Sunday, 20 January 2013

Lost City of Sanxingdui

Unmasking China's Sanxingdui Ruins

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The Sanxingdui Ruins is one of the most important archaeological discoveries of the 20th century, not only in China but all over the world. It was hailed as “The ninth wonder of the World”. Yet much about the historical site remains a mystery.
Behind the strange bronze masks is one of the origins of Chinese civilization. They were all unearthed from the Sanxingdui Ruins, located in Guanghan City of southwest China’s Sichuan Province.
It all began when a farmer came across jadewares while digging a ditch in the spring of 1929. This opened the door to an unknown culture between 3,000 to 5,000 years old.
In 1986, Archaeologists found two large-scale sacrificial pits dating from the Shang Dynasty some 3,000 years ago. Thousands of rare treasures were dug out. This made a quite a stir. It was hailed as “the ninth wonder of the World”. Experts dug out large numbers of strange bronze images and animals from the ruins. None of them are marked with characters.
To this day, discoveries at the Sanxingdui site continue to be an enigma. Still, no texts have been unearthed and no historical records of the Sanxingdui culture have been found in the annals of nearby areas, casting a cloud of mystery over the entire site. The culture that produced the artefacts continues to mystify archaeologists.

Related story:

Foundations of Ancient building unveiled in Southwest China

01-16-2013 14:56 BJT

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In the 1930’s, the remains of a 500-year-old city were discovered at Sanxingdui in southwest China. Now archaeologists working at the site have discovered the foundations of a building they believe could help unlock the secrets of the lost city.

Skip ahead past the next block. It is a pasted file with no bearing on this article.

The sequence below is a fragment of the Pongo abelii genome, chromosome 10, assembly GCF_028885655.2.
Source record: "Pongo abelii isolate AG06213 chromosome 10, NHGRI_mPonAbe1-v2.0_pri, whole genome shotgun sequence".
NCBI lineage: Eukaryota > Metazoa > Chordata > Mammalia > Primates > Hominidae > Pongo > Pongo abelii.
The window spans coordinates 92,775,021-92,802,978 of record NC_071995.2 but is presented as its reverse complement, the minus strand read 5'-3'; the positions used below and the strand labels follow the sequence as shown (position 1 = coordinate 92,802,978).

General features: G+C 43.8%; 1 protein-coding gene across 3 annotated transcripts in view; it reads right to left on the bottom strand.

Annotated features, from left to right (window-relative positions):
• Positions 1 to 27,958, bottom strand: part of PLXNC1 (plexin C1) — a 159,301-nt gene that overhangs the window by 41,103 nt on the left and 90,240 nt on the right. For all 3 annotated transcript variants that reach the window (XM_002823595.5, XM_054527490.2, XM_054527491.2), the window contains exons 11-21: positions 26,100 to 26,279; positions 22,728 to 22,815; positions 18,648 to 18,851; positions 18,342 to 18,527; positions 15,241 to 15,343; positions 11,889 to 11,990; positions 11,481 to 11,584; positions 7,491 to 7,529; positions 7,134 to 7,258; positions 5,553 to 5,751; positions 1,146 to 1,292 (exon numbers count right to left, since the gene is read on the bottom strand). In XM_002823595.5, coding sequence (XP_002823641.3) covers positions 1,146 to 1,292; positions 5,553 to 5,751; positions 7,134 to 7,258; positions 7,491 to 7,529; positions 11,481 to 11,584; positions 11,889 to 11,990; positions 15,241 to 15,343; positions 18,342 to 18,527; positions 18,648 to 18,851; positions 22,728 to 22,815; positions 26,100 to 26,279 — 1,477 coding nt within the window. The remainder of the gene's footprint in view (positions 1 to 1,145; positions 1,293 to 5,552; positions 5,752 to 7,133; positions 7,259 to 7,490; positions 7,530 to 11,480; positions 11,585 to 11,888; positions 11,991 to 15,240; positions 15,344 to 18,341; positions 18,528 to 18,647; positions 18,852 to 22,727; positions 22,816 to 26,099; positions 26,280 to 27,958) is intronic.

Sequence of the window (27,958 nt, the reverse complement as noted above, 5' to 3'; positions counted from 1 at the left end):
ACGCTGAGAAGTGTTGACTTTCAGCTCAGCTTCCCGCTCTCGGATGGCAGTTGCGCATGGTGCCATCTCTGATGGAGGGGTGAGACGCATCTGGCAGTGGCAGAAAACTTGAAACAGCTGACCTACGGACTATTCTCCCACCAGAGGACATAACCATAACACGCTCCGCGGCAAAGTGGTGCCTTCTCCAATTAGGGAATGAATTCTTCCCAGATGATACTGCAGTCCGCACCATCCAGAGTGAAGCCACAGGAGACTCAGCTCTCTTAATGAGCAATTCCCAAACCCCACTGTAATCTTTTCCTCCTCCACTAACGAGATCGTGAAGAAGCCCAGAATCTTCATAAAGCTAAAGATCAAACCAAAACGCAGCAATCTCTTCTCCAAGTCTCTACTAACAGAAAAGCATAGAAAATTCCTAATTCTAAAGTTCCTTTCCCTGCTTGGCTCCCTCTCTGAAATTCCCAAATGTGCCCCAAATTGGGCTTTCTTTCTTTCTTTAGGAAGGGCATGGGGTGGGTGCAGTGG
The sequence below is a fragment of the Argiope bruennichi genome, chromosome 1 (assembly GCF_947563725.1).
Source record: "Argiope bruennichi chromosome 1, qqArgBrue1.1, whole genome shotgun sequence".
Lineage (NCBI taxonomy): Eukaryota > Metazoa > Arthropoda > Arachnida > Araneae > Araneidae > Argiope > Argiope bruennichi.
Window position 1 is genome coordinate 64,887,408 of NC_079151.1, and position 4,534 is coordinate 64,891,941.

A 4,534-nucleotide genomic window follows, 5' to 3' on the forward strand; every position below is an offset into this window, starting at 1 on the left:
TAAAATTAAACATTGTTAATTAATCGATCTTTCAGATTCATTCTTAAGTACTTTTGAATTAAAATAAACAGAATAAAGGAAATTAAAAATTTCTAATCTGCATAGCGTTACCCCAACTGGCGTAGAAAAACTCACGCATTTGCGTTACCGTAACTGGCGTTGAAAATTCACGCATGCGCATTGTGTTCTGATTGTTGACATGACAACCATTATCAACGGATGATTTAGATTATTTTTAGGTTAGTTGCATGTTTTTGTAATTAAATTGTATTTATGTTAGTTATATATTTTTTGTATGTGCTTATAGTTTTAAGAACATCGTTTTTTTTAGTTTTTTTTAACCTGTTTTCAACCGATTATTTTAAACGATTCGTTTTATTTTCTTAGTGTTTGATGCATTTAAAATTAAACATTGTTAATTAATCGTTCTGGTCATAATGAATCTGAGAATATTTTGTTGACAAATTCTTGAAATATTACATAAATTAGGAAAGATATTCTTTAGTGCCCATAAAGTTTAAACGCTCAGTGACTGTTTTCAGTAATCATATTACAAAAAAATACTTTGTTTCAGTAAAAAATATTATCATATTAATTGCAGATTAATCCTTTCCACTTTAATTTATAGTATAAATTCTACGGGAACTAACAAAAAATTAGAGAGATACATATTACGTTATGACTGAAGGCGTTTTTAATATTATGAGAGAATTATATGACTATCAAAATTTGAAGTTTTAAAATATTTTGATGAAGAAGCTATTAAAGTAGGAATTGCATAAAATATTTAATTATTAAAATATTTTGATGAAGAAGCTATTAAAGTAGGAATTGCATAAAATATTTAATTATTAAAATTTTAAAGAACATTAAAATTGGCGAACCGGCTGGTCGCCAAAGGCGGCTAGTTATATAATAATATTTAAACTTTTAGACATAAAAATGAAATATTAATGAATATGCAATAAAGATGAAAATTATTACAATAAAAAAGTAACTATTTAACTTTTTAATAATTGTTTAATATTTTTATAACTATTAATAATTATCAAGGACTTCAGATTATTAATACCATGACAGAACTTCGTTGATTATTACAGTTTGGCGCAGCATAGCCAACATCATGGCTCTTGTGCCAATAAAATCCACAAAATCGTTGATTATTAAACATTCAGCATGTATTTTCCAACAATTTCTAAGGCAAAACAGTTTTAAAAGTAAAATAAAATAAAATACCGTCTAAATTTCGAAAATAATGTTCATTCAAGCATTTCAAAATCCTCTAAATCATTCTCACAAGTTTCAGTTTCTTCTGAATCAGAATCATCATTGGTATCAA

The newly discovered foundations are made of clay and pebble. It covers an area of around 900 square meters and is rectangular in shape. Archaeologists say the building would have contained between six to eight rooms laid out symmetrically. Jade and ivory have been discovered in more than ten locations at the Sanxingdui site. Some of the ivory has been badly weathered. A debate over the purpose of this newly discovered building is now firing the imaginations of archaeologists the world over.
Lei Yu, associate researcher of Sichuan Archaeological Research Inst., said,"Based on the current evidence, I personally think it’s a temple or has something to do with sacrificial ceremonies. We used to think they were palaces, but there are no obvious features to support that. "
Some experts have suggested that it may only have been used as a warehouse.

Liu Xu, professor of School Of Archaeology, Peking Univ., said, "I think it’s a warehouse. But given its grand size, it was probably no ordinary warehouse. It probably would have belonged to someone very important. "
The Sanxingdui site was discovered in the 1930s, but the wealth of artefacts buried here are 5000 years old and date back to the Shang Dynasty. Archaeologists hope the new discoveries will help create a more detailed narrative of what life was like in this mysterious city.


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